No, the search for original source material must be given the highest priority that it has ever been given, AND people have to get rid of their ridiculous biases over which theory is best regarding the origin of Mormonism and/or the Book of Mormon.

    It is precisely this squabbling over whose theory is right and the subsequent turf battles that are waged in numerous chat rooms that helps to feed the Mormon notion that they indeed belong to the one true church because we can’t even agree on Mormonism.

    The most important thing we can do is to come together and provide a unified front to Mormonism, and until we do this, they will always find ways to ignore any efforts to show them the truth.

    We must pray daily that Christ will fill us with a unity of purpose and help us all to come together to spread the true Gospel to the millions of Mormons and possibly even more important, the many other millions of people who have been victimized by Mormonism and have left the church, moving on to atheism or whatever.”

    (later, in another post ….)

    “One other thing: our church bodies need to speak up officially about Mormonism, which is difficult for them, given the fact that Mormon money finds its way into many Christian organizations and frankly,

    I think those organizations would rather “look the other way” than criticize Mormonism and risk losing the money. Who are we to obey – God or men? It’s just a thought…”


  4. Brad says:

    You are spot on for the most part in my opinion. While I think that efforts still need to be made to expose the history of the LDS church (I don’t think we can rely on the LDS church to give completely accurate information), our main focus needs to be SHARING THE GOSPEL! When Christ sent his disciples out during the great commission, it was to preach the Gospel, not to say that Joseph Smith was a false prophet. While it is something that needs to be addressed, it’s a secondary concern.


  5. McKay V. Jones says:

    While it would be refreshing if the counsel in this post were followed by evangelicals, I’m not holding my breath. I don’t think most can resist the temptation to “twist the knife” in “reaching out in truth and love” to Mormons. This is doubly the case when the Mormon one is witnessing to is competent, knowledgable, and skillful —- the witnesser who sets out to be above the fray lashes out with bitterness and anger, despite the best of intentions going in. As the post pointed out, this makes Mormons look much better to people in the middle.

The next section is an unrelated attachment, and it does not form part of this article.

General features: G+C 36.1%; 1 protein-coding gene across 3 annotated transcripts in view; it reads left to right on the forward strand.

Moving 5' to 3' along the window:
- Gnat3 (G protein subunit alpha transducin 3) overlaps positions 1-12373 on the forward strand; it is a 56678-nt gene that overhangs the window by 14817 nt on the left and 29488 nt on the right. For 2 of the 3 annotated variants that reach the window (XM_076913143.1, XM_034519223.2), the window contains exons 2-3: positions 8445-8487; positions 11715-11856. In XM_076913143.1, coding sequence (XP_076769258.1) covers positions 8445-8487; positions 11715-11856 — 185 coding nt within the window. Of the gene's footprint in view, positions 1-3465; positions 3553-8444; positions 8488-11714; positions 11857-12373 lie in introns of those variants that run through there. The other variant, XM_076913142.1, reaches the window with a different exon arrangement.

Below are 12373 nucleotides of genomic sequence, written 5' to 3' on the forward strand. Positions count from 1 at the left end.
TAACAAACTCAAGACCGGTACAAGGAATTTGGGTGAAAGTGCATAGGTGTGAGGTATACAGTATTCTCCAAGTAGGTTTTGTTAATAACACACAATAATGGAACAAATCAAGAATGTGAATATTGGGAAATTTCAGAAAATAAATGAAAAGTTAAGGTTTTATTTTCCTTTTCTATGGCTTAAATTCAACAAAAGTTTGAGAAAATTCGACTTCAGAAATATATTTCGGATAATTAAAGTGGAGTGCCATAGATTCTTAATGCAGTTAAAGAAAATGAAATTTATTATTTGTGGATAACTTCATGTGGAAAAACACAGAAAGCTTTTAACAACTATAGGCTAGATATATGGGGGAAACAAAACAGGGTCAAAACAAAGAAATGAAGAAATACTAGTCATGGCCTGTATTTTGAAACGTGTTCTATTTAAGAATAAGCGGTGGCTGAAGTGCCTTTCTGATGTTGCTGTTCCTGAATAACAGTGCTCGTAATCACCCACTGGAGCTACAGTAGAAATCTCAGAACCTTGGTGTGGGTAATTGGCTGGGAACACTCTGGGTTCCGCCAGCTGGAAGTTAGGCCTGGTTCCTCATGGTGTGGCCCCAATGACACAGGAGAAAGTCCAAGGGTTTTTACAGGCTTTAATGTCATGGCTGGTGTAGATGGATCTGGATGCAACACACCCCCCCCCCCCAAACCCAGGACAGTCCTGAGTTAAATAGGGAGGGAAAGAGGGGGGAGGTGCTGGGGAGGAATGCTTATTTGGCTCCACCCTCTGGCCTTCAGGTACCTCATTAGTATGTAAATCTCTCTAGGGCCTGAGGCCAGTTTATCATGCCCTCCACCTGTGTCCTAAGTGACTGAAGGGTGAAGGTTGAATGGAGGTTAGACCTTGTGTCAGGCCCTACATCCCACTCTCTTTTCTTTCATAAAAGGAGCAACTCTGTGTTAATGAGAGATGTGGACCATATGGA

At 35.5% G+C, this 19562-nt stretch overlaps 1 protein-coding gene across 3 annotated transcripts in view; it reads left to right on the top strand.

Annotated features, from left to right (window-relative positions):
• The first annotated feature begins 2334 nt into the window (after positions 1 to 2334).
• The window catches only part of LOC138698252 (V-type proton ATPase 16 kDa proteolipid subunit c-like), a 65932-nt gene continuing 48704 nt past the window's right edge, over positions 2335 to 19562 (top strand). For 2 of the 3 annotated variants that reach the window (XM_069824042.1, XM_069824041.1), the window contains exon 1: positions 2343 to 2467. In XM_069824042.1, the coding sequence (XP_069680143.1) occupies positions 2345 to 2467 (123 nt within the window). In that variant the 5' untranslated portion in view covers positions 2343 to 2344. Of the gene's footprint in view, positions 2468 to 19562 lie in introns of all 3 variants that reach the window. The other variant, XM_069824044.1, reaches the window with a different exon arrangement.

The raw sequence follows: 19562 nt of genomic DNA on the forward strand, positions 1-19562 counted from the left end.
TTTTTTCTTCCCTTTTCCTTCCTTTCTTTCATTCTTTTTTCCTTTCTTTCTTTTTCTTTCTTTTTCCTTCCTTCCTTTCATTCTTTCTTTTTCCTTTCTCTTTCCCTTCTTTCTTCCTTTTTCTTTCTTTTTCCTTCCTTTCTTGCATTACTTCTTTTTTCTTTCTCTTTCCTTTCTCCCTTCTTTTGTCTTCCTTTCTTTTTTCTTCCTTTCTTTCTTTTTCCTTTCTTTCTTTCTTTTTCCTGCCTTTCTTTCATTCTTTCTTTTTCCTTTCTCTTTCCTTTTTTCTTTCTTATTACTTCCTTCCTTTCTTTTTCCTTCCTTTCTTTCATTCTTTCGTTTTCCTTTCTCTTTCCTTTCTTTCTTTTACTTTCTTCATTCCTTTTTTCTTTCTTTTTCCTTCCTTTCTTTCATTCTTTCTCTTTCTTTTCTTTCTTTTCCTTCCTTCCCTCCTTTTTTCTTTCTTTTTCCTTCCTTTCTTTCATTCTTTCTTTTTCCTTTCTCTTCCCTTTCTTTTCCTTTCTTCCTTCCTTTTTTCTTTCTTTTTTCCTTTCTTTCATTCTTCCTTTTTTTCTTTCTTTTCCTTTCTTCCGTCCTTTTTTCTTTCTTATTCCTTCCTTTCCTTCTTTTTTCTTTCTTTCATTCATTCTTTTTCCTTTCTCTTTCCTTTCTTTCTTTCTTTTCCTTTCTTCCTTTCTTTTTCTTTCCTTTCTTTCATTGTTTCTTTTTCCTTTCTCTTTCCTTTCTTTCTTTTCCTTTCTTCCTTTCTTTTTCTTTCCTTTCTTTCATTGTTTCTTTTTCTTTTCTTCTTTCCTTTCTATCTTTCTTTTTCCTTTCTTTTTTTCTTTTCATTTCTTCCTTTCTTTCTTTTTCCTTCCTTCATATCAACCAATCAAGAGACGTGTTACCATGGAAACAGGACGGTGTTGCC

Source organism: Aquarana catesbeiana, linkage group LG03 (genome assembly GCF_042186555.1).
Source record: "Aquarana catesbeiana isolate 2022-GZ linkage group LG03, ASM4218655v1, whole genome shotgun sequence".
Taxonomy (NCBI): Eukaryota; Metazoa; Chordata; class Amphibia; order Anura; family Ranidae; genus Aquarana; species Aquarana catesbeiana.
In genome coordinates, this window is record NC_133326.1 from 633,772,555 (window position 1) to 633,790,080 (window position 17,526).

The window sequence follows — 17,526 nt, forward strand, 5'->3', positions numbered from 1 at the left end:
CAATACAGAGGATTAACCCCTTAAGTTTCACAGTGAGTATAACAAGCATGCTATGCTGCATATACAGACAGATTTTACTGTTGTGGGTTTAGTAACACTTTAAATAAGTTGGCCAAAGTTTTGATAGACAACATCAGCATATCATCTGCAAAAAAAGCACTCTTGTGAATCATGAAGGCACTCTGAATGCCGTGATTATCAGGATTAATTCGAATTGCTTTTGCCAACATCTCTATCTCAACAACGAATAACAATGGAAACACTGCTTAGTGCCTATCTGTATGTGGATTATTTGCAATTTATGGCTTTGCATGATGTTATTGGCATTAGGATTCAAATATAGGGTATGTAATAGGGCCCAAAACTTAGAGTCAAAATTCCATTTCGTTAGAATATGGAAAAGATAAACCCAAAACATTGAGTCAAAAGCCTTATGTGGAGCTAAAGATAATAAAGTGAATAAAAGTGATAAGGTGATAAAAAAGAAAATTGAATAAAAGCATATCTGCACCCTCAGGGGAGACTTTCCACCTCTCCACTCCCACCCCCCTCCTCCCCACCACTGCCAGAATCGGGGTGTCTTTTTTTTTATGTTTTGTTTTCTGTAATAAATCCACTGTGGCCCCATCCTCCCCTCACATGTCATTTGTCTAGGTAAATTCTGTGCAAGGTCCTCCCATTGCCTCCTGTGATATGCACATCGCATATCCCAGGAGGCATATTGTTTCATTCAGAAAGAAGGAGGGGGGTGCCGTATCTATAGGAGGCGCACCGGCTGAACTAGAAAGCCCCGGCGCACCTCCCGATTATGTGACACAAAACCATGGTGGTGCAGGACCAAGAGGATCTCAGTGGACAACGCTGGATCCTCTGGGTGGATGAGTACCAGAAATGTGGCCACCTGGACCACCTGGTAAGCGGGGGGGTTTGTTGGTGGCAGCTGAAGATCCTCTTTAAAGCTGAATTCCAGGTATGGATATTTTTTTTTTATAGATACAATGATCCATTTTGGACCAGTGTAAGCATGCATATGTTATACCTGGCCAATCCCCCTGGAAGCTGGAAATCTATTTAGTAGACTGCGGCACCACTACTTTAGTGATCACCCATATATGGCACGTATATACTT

This sentiment, that Mormonism’s demise is right around the corner, is not a new one, and it has been just as confidently expressed many times before. This post’s comparision to Herbert Armstrong’s Worldwide Church of God is interesting, because that is precisely precedent that the Southern Baptist Convention used in forming its similar expectations for its 1998 blitz of Salt Lake City. The expectation at the highest levels was that the Mormon Church would enthusiastically abandon the “usual suspects” in theology (nature of God, latter-day revelation, prophets, latter-day scripture, works-based salvation, etc.) in a manner similar to W.W.C.o.G and Community of Christ. A real head scratcher was that apostles Dallin H. Oaks and Jeffrey R. Holland were perceived as being the point men on this “bloodless coup.”

    Current expectations that “it’s really going to work this, time —- honest!” are similarly overblown and naive. The availability of information on the internet and new approaches in undermining belief and confidence in the foundations of Mormonism have actually served to strengthen and hone Mormons’ assumptions and premises, not the other way around. In this regard, advances in anti-Mormon sophistication have led to corresponding advances in Mormons’ sophistication. I can testify to this as one who has been more heavily involved in counter-anti-Mormonism than most (as a member of FAIR and a bishop). While there are certainly people who lose their faith and confidence in the faith, this is true of all churches, including the very churches, denominations, and groups who delight in the ostensible demise of the Mormons. It was also true in the New Testament Church as well, and the expectation for this is a common thread in Jesus’ parables (the sower, the net and the fish, the wheat and the tares, etc.). But, the perceived mass exodus of people out of the Mormon Church is greatly exaggerated, and many more solid converts come into the Church every year than people who leave.

    As an example of the types of sophistication believing Mormons are capable of in the face of “new approaches,” my ward (congregation) has held a series of community presentations that directly take on the “difficult” questions. Over 130 non-Mormons have attended and participated in “anything goes” Q&A sessions following. (Are Mormons Christian? slides) (Are Mormons Christian? handout) (Book of Mormon: Fact or Fiction slides) (Book of Mormon: Fact or Fiction fireside transcript) (Book of Mormon: Fact or Fiction Q&A transcript) (Book of Mormon: Fact or Fiction handout) (Can Mormon Prophets Stand Up to Scrutiny?)

    —McKay V. Jones
    Maricopa, Arizona


Leave a Reply

Please log in using one of these methods to post your comment: Logo

You are commenting using your account. Log Out /  Change )

Facebook photo

You are commenting using your Facebook account. Log Out /  Change )

Connecting to %s

This site uses Akismet to reduce spam. Learn how your comment data is processed.